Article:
This season we have took players from Leicester City and West Bromwich Albion with very little chance of them signing permanently unless the parent clubs are willing to lose millions. They may decide to do that but how can we plan when we are left waiting on others making decisions?

Olly Burke, Timothy Weah and Filip Benkovic are the level of player that Rodgers wants to develop. There is no perceived monetary value in this for the club unless transfer fees are struck before the loan deal begins. It’s an expensive makeweight to keep the manager happy.

The core philosophy has suffered as we look at this market. A look at our squad and the wasted millions on players that haven’t contributed reflects poorly on all those making the decisions in recruitment.

For every Moussa Dembele and Olivier Ntcham there has been a Christian Gamboa or Marvin Compper. The decent ideas of Jack Hendry and Jonny Hayes have failed to ignite and we have various young projects like Kundai Benyu, Eboue Kouassi and Lewis Morgan where we don’t know what the future holds. Then we have Youssouf Mulumbu, which just never made sense.

Our wage bill of £59m and large first team squad shows a lack of succession planning and value. Most of the players in our first team squad decrease in value while playing for Celtic.

We make money on those we expect to make money on but others only increase their earning potential elsewhere as they have Celtic on their CV. We never recoup our outlay on them never mind gain money that can be reinvested.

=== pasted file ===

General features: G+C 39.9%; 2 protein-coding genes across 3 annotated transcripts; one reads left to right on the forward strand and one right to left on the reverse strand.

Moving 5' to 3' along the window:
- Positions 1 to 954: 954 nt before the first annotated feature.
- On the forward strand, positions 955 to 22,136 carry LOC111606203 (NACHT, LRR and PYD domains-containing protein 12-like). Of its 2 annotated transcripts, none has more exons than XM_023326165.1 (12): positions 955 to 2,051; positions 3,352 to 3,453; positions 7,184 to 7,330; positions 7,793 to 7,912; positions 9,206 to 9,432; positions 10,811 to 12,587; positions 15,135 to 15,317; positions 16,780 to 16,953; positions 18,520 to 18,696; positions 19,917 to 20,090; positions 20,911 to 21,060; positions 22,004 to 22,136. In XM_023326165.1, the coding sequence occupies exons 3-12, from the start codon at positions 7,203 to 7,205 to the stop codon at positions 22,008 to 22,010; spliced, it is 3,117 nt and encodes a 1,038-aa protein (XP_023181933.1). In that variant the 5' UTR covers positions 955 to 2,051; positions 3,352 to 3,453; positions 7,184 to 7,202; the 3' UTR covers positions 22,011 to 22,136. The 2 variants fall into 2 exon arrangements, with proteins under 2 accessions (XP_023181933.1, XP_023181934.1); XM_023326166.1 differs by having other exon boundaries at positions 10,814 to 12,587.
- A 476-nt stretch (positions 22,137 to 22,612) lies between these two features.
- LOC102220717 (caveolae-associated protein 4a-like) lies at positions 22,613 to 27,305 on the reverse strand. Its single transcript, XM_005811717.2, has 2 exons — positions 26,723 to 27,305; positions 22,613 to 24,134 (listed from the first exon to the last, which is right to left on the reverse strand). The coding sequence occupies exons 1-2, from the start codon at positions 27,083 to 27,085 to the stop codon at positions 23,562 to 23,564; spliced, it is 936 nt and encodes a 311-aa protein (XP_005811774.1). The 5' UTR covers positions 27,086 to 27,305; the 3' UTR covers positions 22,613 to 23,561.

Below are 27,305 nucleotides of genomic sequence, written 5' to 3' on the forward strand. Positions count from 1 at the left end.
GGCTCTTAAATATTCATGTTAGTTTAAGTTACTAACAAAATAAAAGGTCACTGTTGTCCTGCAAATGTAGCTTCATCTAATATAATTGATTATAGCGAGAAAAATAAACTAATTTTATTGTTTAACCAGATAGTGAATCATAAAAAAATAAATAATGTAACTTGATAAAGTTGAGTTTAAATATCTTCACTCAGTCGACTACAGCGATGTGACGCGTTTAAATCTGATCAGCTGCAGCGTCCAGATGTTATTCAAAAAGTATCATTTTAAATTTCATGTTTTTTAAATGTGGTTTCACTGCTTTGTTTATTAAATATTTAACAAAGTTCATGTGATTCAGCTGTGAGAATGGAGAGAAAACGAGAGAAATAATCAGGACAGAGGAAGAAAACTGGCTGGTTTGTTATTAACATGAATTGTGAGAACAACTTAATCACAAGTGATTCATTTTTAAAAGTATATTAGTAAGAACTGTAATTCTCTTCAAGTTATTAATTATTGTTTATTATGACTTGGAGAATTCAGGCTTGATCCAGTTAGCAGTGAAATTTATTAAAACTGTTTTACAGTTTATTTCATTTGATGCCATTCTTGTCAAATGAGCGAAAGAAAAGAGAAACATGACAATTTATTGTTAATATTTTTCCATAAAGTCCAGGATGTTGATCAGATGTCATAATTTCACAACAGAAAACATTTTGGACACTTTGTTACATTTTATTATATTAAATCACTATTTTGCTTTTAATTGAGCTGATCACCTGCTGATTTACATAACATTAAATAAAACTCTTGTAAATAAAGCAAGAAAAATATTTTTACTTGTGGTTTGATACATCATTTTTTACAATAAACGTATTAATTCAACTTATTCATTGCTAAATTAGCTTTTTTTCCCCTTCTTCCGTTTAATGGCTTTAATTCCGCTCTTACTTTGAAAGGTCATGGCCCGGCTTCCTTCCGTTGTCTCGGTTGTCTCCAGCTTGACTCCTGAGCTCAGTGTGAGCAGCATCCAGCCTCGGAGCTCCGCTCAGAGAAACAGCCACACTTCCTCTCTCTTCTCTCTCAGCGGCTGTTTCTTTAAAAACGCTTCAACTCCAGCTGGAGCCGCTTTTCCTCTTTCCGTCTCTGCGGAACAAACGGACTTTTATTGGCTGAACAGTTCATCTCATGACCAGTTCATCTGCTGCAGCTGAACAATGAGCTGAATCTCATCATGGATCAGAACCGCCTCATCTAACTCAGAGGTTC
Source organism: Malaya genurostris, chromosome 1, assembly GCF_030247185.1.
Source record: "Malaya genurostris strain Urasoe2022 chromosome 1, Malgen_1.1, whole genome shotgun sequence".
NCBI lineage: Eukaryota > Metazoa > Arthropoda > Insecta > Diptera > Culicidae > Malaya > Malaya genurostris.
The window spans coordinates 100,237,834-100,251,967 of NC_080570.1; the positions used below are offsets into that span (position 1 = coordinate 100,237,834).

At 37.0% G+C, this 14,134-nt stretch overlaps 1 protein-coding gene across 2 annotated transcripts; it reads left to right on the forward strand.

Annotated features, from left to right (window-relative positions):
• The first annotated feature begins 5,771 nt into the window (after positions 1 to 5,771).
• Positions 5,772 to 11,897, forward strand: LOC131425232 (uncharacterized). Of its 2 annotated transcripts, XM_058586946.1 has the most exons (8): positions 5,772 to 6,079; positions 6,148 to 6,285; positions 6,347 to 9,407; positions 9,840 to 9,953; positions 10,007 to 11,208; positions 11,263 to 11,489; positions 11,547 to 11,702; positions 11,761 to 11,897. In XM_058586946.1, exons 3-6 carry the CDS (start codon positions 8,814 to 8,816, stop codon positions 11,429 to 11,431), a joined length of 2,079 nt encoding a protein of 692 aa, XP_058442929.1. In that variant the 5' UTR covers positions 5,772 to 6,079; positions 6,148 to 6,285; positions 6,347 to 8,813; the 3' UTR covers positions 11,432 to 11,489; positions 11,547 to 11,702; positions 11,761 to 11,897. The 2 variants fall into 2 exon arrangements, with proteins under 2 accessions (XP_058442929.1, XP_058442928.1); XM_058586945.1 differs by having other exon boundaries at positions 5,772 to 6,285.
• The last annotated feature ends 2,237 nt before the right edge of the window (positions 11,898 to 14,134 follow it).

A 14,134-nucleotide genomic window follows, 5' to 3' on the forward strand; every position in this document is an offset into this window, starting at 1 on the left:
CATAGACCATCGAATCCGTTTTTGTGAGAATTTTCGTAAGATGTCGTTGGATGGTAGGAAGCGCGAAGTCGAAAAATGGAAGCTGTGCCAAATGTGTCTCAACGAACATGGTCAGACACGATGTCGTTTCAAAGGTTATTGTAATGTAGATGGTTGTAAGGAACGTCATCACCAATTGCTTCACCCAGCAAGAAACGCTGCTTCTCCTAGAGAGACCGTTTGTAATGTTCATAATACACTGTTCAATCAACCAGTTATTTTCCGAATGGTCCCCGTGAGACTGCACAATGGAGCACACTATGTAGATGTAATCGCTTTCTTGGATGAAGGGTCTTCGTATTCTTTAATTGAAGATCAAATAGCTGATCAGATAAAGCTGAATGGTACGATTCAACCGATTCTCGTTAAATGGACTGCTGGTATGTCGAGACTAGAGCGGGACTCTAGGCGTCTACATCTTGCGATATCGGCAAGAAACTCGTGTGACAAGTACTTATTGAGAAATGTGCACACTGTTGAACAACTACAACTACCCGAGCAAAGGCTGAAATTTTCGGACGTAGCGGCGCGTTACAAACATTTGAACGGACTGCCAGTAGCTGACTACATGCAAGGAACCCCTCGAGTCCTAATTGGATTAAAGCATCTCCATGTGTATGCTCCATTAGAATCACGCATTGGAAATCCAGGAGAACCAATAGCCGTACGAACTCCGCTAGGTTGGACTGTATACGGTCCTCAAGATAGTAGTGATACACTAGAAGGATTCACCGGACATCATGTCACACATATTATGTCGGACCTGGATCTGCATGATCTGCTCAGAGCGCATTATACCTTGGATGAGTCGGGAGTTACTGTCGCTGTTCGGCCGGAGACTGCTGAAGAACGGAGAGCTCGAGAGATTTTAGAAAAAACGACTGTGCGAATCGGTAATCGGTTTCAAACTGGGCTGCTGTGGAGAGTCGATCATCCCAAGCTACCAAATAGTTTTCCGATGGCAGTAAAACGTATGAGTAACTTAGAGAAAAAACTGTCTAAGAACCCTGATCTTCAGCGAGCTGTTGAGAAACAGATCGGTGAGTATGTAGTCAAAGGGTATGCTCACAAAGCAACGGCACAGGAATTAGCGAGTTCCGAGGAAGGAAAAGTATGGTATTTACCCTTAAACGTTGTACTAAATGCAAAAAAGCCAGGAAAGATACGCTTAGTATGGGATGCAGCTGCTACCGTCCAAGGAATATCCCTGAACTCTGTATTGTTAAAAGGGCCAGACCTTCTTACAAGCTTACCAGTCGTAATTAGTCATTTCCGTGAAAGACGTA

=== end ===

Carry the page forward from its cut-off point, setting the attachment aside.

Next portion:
For a club that is praised as having the only model to follow in Scotland, our planning and handling of certain contract situations has been questionable. When we look to other middle clubs in Europe, who are far more consistent and successful than us, then I can’t help think our recent recruitment policy is drifting us into gambling territory.

We failed to qualify for the Champions League being defeated by a poor AEK Athens side. We were badly prepared for those ties. Our peers never seem as badly prepared with less resources than us.

What can we say about this transfer window and what does it tell us?

We are split between the model and short term goals. There is clearly two ideals at work. The three short term loan deals for Olly Burke, Timo Weah and Jeremy Toljan will make a difference to the first team. Vakoun Issouf Bayo, Maryan Shved, Andrew Guttman and Manny Perez all tick the model box but three have been sent on loan with only Bayo deemed needed for the run in.

Rodgers has given us unprecedented domestic success but that doesn’t and shouldn’t stop us from questioning what seems a case of never the twain shall meet and the consequences for the club.

The summer becomes massive and there is an air of uncertainty. A high wage bill, players out of contract and loan deals ending. Our recruitment needs balance, permanence and to hit the ground running. We need it to be concise and clear in targets. It’s a rebuilding job that will need focus.

But that’s for then. Let’s just enjoy the level of player, even if it’s only for the short term we have at the moment. We have a league to win and this window has tried to ensure that is done.

Kevin Graham